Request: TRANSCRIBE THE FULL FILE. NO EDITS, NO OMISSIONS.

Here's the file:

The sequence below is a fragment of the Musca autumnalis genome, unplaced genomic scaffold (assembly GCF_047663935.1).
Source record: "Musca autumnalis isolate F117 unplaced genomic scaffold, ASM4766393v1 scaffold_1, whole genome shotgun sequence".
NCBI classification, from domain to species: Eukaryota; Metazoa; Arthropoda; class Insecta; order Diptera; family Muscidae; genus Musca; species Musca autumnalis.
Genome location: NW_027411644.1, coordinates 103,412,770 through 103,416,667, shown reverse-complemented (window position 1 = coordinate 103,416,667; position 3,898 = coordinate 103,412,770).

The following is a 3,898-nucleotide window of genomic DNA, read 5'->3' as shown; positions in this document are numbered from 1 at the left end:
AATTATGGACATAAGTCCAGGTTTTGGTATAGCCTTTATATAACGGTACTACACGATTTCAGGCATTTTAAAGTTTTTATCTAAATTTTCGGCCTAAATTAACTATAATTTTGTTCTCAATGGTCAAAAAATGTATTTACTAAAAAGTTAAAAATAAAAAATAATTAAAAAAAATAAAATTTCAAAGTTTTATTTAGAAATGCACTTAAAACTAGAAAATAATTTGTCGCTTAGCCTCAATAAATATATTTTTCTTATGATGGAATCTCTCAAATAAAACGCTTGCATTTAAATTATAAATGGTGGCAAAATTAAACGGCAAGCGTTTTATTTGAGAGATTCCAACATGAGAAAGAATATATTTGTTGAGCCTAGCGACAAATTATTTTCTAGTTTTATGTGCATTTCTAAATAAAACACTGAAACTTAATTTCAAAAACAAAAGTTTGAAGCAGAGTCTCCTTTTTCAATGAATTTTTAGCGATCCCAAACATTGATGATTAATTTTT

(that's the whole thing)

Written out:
The sequence below is a fragment of the Musca autumnalis genome, unplaced genomic scaffold (assembly GCF_047663935.1).
Source record: "Musca autumnalis isolate F117 unplaced genomic scaffold, ASM4766393v1 scaffold_1, whole genome shotgun sequence".
NCBI classification, from domain to species: Eukaryota; Metazoa; Arthropoda; class Insecta; order Diptera; family Muscidae; genus Musca; species Musca autumnalis.
Genome location: NW_027411644.1, coordinates 103,412,770 through 103,416,667, shown reverse-complemented (window position 1 = coordinate 103,416,667; position 3,898 = coordinate 103,412,770).

The following is a 3,898-nucleotide window of genomic DNA, read 5'->3' as shown; positions in this document are numbered from 1 at the left end:
AATTATGGACATAAGTCCAGGTTTTGGTATAGCCTTTATATAACGGTACTACACGATTTCAGGCATTTTAAAGTTTTTATCTAAATTTTCGGCCTAAATTAACTATAATTTTGTTCTCAATGGTCAAAAAATGTATTTACTAAAAAGTTAAAAATAAAAAATAATTAAAAAAAATAAAATTTCAAAGTTTTATTTAGAAATGCACTTAAAACTAGAAAATAATTTGTCGCTTAGCCTCAATAAATATATTTTTCTTATGATGGAATCTCTCAAATAAAACGCTTGCATTTAAATTATAAATGGTGGCAAAATTAAACGGCAAGCGTTTTATTTGAGAGATTCCAACATGAGAAAGAATATATTTGTTGAGCCTAGCGACAAATTATTTTCTAGTTTTATGTGCATTTCTAAATAAAACACTGAAACTTAATTTCAAAAACAAAAGTTTGAAGCAGAGTCTCCTTTTTCAATGAATTTTTAGCGATCCCAAACATTGATGATTAATTTTT